The Use of SOI (Silicone on Insulator) Wafers in MEMS (Micro-Electro-Mechanical Systems) Production
By Jessica Gomez
SOI (Silicone on Insulator) wafers were introduced in 1978 as an alternative technology due
to their high speeds, error-reduction, low power usage, improved scaling and their immunity to
latch-up. Originally, SOI processes were used in small niche markets, but these applications have
broadened to the mainstream markets over the years. SOI wafers are now widely used in microprocessors,
servers and RF signal processors as well as in college or university test research.
Typically, when we talk silicon on insulator wafers or SOI wafer fabrication there are
two main methods used. The first involves implantation of oxygen into the silicon wafer. The
other entails bonding two wafers thermally then separating them so that a thin layer of silicon
is transferred between them. Several other more intricate and advanced fabrication methods
have evolved out of the second technique.
Since silicon wafers are predominantly used in the manufacturing of micro-electro-mechanical
systems or (MEMS) technology, their performance capabilities, cost and size are the three main
considerations for buyers. The end product for most of these applications goes to the retail
environment, so finding lower cost solutions in the SOI wafer fabrication process is essential
to provide compact devices with high performance at lower manufacturing costs.
The demand for lower cost wafers in production is driving huge advancements with manufacture
of these tiny components.
SOI wafers are manufactured by bonding
two silicon wafers together, having an
insulating oxide between. Devices are
built on the active layer.
The main appealing factor of SOI wafer technology is that it has an insulating layer
that shields the micro device. For this application, they are created using materials in three
layers. The first is known as the device layer which consists of a thin film of high-quality
silicon where transistors are located. The second is made of silicon dioxide and it isolates
the transistors from the third layer. The latter is made of bulk silicon and its role is to
provide structural support. Depending on the intended application, a SOI wafer can either be
thin or thick-filmed, at almost any thickness needed.
As mentioned earlier, the main advantage is that they enable the manufacture of smaller
devices. The manufacturing process optimizes the efficiency of transistors and allows chips
to be packed close together, resulting in a greater yield per wafer. As consumers continue
to demand compact devices, designers strive to come up with chips that have the ability to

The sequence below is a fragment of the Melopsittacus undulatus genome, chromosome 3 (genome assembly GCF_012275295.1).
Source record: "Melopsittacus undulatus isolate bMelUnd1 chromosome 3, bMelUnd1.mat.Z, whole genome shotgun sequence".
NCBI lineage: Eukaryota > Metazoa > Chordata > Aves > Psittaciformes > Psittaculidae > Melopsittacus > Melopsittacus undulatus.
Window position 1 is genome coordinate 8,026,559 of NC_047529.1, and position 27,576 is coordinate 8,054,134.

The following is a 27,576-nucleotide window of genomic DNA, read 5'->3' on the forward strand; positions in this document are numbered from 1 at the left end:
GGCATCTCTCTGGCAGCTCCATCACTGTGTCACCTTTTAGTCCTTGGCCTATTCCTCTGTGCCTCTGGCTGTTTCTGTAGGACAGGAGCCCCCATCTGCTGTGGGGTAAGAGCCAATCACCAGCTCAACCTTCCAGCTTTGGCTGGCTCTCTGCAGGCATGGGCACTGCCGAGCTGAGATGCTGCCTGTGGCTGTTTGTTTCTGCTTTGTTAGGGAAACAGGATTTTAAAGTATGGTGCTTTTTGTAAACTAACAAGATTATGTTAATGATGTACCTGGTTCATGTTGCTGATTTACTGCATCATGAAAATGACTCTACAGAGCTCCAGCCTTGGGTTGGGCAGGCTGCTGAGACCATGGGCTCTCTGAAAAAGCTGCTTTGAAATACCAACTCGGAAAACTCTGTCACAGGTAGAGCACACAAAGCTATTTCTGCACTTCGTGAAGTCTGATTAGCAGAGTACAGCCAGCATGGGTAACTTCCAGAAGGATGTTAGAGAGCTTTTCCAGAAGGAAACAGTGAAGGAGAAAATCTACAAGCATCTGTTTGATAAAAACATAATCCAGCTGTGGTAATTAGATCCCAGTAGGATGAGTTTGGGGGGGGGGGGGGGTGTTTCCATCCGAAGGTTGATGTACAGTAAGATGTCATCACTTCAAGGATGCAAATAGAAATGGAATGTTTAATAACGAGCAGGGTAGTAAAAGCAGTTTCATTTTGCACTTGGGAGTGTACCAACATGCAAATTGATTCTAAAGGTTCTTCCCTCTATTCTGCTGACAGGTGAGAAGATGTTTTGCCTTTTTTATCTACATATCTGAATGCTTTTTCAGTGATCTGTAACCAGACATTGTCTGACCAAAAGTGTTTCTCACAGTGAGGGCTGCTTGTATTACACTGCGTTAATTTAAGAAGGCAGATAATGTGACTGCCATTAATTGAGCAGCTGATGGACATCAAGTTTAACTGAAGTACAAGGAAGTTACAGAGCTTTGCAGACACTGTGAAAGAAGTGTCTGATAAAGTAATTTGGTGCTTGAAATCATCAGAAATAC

hold more information in a small space. This facilitates the use of flexible designs that have
Though their cost exceeds that of their bulk silicon counterparts, the additional features
offered by SOI wafers reduce the expenses incurred in manufacturing advanced products. They
can also be made with pre-etched cavities to simplify the manufacturing process and reduce
the time needed for development. They also make it possible to produce chips of high quality
without having to use expensive equipment. As their application spectrum continues to broaden,
their prices are also decreasing substantially.
SOI wafers make it possible to create products of superior quality. The insulating layer
minimizes leakage of electrical current. This in turn decreases power consumption while improving
performance. The amount of heat dissipated also reduces, which enables MEMS to be applied in
high-temperature environments with no adverse effects.
Signal noises are also blocked by the insulating layer. This results in greater transistor
switching speed which in turn improves accuracy of the product. In a nutshell, SOI wafers are
greatly improving the fabrication of MEMS, thus opening an avenue for new applications and
products. The more experience MEMS foundries have in creating these wafers, the faster and
more affordable they become, making this fabrication technique for silicone wafers more and
more commercially appealing.
Jessica is a founder of Rogue Valley Microdevices,
providing custom SOI wafer fabrication and free quotes for SOI wafers and MEMS services.
More Computer Anatomy Articles:
• Change Raspberry Pi Default Configuration
• Windows Operating System Services, Functions, Routines, Processes, Threads, and Jobs
• The Motherboard Chipset
• Online Color Coded Resistor Calculator
• Basic Electronics for Computer Architecture
• Microprocessor Counter, Clock, Timer Circuits
• Intel's Core i7 Processors
• Arduino Microcontroller Development Platform
• Introduction to Microprocessor Programming
• Basic Arithmetic Logic Unit (ALU) Circuitry